Cotopaxi Additions and Corrections
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|Vivyenne||Hasta la vista normal route|
|Almost all teams are now using the "rompecorazones" as the regular route; several of the guides I spoke to said that the crevasse on the normal route is now impassible (as of july 2013 there were some metal ladders installed).|
|Posted Dec 12, 2013 9:32 pm|
|crybaby||Cotopaxi climb Jan 2014|
|Made the summit of Cotopaxi Jan 2, 2014. The refugio is currently being expanded and there are no bathrooms for the climbers or other public. No bathrooms, with 30-70 people a day coming through there. Not good. There are two portapotties for the construction guys and the portos are a mess. We went the normal route up, which is redirected around the "ladder crevasse" mentioned above; we had no such difficulty. Success rate for climbers is 50-60% due to non-aclimatization, so best work this into your plans. Consider diamox. Don't underestimate this climb, as it's no walk in the park. It's steep, long, cold, and exhilarating, and way worth the effort.|
|Posted Jan 6, 2014 12:00 am|
|starting 19 January, the José Ribas refugio is closed for repairs. http://www.ambiente.gob.ec/cierre-de-refugio-jose-ribas-ubicado-en-el-parque-nacional-cotopaxi/|
|Posted Jan 27, 2014 11:02 pm|
|Refugio was closed so you start from the parking lot which adds 75 min or so of slogging up 250 vert meters of pumice , then the heartbreaker is the only route being used now ... So this was much more grueling than it was a year ago , do not underestimate not being able to acclimate a night at the Refugio .. I climbed illiniza 2 days before and had been above 3000 meters for weeks but still got sick at 5500 meters ... I would not climb this until the Refugio reopens again.. Will be much more enjoyable|
|Posted Jul 18, 2014 9:44 pm|
|EthanMoscoso||Re: April 2014|
|Another option is to use the Original "South Face" route. While it's not as popular, it's definitely becoming more popular and there is a great camping spot at 4,800 meters above sea level (the same height as Jose Ribas refugio on the northern side.) Additionally, I know people have been complaining about the rompecorazones route, but the South Face route is easier as there are fewer seracs on it allowing the route to wind up easily. Although there was a report of a bergschrund a few years back. Anyway, I am climbed the normal north face route in 2010 (to yanasacha) and in 2012 (to the summit,) I'm climbing the South Face in 1.5ish weeks so I will let you know how it is with a trip report (but don't expect it until after because I will be climbing chimborazo too possibly by the new tortillas valley marco cruz route.) |
|Posted Jul 22, 2014 11:23 pm|
|Genevieve||Refugio still closed as of October|
|Hi all, just summited Cotopaxi on Weds-Thurs. The refugio is definitely still under construction and though it was supposed to be done by November, it doesn't look as though it will. There is a great little place called the Rinconada within tbe park where people can stay, sleeps about 15. Good luck to anyone coming down to climb - it's an awesome challenge.|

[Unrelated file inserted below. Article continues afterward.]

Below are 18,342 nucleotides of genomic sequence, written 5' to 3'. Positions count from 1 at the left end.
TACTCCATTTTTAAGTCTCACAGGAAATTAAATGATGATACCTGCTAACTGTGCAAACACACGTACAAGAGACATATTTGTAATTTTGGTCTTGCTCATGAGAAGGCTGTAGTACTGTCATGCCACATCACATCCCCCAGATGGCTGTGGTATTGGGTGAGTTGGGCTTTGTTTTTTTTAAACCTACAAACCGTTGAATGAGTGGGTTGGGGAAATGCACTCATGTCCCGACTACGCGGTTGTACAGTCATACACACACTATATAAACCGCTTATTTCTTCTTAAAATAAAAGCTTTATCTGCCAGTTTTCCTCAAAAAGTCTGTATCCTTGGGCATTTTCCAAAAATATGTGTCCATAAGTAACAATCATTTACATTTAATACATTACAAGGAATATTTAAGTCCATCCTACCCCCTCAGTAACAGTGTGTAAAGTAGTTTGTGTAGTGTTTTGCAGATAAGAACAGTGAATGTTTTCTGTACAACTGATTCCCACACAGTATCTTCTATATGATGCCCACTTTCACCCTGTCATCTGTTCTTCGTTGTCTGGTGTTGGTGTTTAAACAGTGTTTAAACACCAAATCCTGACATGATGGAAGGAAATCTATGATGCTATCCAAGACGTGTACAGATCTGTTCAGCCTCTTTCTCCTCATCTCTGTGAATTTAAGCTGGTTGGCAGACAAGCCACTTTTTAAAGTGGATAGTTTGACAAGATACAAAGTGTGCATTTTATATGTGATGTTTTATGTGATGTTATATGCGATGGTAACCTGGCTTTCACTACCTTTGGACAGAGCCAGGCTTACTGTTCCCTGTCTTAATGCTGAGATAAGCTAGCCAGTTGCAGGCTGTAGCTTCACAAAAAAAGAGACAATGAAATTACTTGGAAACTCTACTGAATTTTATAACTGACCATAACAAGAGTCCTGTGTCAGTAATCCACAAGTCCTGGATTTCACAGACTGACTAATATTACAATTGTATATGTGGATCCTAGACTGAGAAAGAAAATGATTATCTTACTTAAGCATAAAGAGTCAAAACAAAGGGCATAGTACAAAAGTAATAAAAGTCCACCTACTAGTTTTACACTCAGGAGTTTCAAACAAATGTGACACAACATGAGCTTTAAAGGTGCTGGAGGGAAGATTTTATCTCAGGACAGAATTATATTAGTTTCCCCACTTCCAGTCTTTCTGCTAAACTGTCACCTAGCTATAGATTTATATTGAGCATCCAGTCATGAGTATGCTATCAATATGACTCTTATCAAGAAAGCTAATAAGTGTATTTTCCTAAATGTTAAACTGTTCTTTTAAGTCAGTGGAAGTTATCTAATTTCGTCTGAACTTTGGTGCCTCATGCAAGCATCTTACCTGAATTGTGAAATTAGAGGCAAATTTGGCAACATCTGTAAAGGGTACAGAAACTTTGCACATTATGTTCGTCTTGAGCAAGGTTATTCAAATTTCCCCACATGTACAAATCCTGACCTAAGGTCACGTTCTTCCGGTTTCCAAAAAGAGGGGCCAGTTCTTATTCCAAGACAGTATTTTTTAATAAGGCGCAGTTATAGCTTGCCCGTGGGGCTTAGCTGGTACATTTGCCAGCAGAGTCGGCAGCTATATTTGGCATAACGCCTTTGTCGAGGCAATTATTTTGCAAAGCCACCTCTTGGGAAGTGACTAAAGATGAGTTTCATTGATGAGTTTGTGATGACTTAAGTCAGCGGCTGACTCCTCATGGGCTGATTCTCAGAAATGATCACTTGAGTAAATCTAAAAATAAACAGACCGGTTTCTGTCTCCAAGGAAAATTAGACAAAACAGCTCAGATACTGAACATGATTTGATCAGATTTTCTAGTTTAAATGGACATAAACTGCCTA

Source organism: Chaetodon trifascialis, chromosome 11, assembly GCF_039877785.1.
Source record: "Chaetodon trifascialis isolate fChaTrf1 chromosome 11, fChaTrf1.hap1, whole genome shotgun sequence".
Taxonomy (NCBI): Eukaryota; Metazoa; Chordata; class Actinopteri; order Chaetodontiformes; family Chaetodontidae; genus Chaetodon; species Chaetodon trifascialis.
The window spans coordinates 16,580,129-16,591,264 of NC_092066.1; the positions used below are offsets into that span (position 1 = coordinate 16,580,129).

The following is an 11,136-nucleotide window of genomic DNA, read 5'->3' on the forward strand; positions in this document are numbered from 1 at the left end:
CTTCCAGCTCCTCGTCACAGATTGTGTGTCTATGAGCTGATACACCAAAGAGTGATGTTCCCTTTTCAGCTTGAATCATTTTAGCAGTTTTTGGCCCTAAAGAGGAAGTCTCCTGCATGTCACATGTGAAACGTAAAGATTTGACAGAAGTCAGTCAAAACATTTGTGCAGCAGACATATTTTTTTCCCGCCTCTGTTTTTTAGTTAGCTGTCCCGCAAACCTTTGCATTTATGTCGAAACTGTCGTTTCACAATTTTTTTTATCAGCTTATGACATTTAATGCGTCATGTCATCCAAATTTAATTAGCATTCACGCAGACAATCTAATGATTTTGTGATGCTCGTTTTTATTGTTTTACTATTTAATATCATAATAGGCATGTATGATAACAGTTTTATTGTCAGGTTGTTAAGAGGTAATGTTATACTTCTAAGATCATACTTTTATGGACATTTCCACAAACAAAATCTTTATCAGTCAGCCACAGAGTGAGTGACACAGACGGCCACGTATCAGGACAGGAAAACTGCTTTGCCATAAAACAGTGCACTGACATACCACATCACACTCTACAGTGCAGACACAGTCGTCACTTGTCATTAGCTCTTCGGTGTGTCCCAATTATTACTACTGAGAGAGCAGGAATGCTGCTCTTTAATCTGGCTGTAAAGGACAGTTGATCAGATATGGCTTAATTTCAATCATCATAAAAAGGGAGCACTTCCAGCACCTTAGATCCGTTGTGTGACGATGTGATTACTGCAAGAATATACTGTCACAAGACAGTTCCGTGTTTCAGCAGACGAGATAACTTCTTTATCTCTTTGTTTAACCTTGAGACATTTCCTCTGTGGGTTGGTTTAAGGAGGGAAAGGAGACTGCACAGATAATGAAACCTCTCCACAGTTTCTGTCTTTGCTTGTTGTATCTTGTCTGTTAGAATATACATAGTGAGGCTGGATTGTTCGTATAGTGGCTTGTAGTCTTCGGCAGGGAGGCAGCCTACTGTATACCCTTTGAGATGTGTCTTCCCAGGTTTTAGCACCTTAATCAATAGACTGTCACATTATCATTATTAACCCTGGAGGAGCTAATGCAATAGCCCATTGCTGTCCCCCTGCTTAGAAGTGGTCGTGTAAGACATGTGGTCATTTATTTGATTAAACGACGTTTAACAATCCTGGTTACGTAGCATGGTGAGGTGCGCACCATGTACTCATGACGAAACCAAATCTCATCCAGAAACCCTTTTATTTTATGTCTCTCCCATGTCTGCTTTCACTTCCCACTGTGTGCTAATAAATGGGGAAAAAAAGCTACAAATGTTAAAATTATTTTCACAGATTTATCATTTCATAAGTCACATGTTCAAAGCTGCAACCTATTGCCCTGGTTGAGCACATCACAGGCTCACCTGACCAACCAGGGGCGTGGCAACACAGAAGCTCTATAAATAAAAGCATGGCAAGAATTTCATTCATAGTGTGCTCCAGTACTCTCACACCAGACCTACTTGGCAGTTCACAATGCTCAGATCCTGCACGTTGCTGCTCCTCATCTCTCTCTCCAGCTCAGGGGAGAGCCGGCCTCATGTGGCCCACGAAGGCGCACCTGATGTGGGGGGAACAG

|Posted Oct 25, 2014 4:50 pm|
|delia||Cotopaxi late December|
|Hi, I was wondering if anyone on the forum is going to Cotopaxi in late december. |
Also, does anyone have suggestions on how to organize the climb if the refuge is still closed? Does one camp at the parking lot or is it better to camp near the refuge oreven higher? And, should I hire a guide, or is the path very clear? We have little experience with terrains where crevasses can be hidden by snow bridges. Thank you!
|Posted Nov 21, 2014 12:52 pm|
|Vivyenne||Re: Cotopaxi late December|
|1) Refugio - still closed. Lots of dark looks and disgruntled muttering; word on the street is that it will be finished some time between March and Never. |
2) Camping - most people, and most commercial trips, end up in one of two spots: "La Rincondada" near Limpiapungo lake, which has beds (10 USD for nationals, 20 USD for foreigners, not sure if includes dinner/breakfast). But there are about 15 bunks and they fill up quickly. We camped next door, for free, but there is no use of the kitchen. Other option is Tambopaxi, which I think has camping facilities - no idea how much they charge. Some people camp in the parking lot (very windy); others camp up in the building site of the Refugio, or else up a little bit behind it. There is no camping at Limpiapungo itself.
3) Red tape - restrictions about climbing unguided are still technically in place, however, the park entrance seems not to care much. Last several times I have been in there, they have just asked everyone to register, didn't ask what we were doing there, and if they decided I looked foreign enough (I am, but have ECU residency), made me sign a disclaimer. There were quite a number of teams climbing without guides, including ours.
4) As of last weekend, the route is VERY clear. There is a large crevasse at around 5,400m, which has a very solid snow bridge (something like 60 - 80 people crossed it last weekend, so it seems to hold). It's a straight shot all the way up and otherwise nothing tricky.
|Posted Dec 10, 2014 10:28 am|